A new study found that during the early months of the COVID-19 pandemic people living with HIV were less likely to die from COVID than persons without HIV. Hospitalized patients with HIV and COVID were less likely to require mechanical ventilation and were less likely to die, according to the study published in AIDS Patient Care and STDs, a peer-reviewed journal from Mary Ann Liebert, Inc., publishers.
However, when Emma Kapan-Lewis, MD, from HIV Services, NYC Health and Hospitals, and coauthors extended the study period out to a full year of the COVID-19 pandemic they found different results. "Levels of hospitalization and overall mortality were at least twice as high in people living with HIV versus people without HIV," state the authors.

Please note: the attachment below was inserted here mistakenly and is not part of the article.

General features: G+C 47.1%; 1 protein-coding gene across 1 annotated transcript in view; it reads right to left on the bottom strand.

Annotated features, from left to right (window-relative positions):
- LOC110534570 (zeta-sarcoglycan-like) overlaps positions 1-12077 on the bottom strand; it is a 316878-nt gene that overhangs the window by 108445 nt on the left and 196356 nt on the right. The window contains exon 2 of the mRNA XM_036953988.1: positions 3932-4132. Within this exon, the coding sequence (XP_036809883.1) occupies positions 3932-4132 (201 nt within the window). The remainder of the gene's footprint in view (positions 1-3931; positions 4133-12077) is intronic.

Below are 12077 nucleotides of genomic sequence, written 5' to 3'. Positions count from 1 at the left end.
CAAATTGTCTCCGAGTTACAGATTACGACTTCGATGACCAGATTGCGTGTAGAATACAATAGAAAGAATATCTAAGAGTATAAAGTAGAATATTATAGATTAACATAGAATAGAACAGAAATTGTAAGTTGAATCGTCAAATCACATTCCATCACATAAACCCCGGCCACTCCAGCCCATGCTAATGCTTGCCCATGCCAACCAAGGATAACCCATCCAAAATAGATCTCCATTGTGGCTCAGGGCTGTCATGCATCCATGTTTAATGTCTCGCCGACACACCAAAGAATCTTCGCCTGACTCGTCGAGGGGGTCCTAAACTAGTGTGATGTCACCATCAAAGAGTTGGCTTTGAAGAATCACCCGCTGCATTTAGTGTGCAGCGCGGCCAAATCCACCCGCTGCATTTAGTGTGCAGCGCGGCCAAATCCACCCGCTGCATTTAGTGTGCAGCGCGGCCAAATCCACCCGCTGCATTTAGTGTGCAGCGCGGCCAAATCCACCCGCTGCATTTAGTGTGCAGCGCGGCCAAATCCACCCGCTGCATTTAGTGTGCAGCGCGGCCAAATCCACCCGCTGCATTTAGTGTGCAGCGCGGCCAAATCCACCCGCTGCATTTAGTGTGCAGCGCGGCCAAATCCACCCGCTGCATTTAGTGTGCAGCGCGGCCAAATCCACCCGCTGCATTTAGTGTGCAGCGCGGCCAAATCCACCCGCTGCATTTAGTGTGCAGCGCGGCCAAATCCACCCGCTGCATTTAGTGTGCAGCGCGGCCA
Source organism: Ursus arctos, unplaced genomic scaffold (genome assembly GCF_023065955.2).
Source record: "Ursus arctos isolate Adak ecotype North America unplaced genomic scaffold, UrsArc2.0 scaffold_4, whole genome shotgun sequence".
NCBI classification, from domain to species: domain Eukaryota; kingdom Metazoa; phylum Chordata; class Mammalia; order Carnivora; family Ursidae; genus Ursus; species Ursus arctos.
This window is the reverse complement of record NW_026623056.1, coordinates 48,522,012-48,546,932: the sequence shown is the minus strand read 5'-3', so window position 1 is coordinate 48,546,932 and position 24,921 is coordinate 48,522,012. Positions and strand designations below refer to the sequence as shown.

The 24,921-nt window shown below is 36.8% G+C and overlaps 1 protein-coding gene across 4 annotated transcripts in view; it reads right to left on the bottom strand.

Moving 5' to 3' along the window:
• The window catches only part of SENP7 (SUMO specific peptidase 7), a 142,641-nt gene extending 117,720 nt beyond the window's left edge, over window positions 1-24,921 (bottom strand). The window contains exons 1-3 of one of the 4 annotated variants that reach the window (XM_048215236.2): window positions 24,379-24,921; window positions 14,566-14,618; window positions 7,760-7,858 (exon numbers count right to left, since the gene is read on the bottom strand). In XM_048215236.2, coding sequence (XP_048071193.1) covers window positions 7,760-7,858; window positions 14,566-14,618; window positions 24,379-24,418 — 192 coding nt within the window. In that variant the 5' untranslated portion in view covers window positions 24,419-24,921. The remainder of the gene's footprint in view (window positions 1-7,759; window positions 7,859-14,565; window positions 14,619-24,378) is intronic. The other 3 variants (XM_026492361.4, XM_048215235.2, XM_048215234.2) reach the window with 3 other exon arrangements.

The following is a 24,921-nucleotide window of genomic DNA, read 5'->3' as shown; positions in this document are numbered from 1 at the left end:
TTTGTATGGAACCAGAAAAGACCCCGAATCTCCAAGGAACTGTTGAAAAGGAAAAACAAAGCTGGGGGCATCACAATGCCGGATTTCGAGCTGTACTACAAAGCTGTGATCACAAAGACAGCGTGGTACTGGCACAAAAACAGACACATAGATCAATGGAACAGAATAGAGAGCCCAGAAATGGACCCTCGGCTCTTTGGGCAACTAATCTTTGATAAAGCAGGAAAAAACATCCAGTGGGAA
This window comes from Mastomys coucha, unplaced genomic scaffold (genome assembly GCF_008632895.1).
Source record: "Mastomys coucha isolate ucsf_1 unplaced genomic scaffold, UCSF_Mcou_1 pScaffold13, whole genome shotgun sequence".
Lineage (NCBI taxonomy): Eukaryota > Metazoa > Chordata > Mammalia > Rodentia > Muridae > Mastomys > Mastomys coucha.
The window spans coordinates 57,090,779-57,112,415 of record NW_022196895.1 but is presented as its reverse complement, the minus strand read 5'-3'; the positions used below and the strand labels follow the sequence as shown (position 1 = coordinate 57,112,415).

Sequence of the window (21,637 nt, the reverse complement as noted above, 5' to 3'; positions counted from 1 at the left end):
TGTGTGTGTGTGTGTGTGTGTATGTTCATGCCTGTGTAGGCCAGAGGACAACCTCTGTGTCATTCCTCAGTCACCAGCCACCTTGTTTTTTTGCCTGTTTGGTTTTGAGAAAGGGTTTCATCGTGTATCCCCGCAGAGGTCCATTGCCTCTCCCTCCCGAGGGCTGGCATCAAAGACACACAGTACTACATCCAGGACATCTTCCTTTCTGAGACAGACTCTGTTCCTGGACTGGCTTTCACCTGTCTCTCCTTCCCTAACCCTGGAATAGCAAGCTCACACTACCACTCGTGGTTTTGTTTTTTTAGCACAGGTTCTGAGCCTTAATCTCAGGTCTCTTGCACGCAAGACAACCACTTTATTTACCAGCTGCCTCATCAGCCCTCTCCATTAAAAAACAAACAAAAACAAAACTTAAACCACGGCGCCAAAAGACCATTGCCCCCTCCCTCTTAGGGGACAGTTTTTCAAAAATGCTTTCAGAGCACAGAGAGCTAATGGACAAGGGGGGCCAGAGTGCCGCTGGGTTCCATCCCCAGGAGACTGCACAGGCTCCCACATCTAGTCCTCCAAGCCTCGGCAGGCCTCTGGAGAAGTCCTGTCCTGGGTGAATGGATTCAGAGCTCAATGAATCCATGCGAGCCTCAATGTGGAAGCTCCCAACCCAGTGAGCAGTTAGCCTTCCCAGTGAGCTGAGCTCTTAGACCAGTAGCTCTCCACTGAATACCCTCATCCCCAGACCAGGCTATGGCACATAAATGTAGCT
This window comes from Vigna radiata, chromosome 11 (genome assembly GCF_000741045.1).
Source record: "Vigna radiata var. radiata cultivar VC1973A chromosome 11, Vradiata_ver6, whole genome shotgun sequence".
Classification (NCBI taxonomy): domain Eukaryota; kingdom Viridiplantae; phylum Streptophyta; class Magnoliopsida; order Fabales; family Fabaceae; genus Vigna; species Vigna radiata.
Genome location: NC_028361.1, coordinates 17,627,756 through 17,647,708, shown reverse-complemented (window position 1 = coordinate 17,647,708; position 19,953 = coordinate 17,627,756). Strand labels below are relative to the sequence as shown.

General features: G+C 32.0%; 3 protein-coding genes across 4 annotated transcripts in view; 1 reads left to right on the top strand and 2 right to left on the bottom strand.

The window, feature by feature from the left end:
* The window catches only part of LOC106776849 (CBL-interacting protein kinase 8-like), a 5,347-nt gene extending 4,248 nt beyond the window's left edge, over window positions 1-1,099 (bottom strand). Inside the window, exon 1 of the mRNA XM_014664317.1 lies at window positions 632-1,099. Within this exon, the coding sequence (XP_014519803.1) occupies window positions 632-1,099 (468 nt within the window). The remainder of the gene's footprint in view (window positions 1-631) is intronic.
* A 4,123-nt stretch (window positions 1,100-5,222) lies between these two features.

"However, among hospitalized patients, levels of mortality were comparable between people living with HIV and people without HIV." The authors propose possible reasons for these different findings early in the pandemic and during the extended study period.
Kaplan-Lewis, E., et al. (2021) HIV Diagnosis and the Clinical Course of COVID-19 Among Patients Seeking Care Within the New York City Public Hospital System During the Initial Pandemic Peak. AIDS Patient Care and STDs. doi.org/10.1089/apc.2021.0124.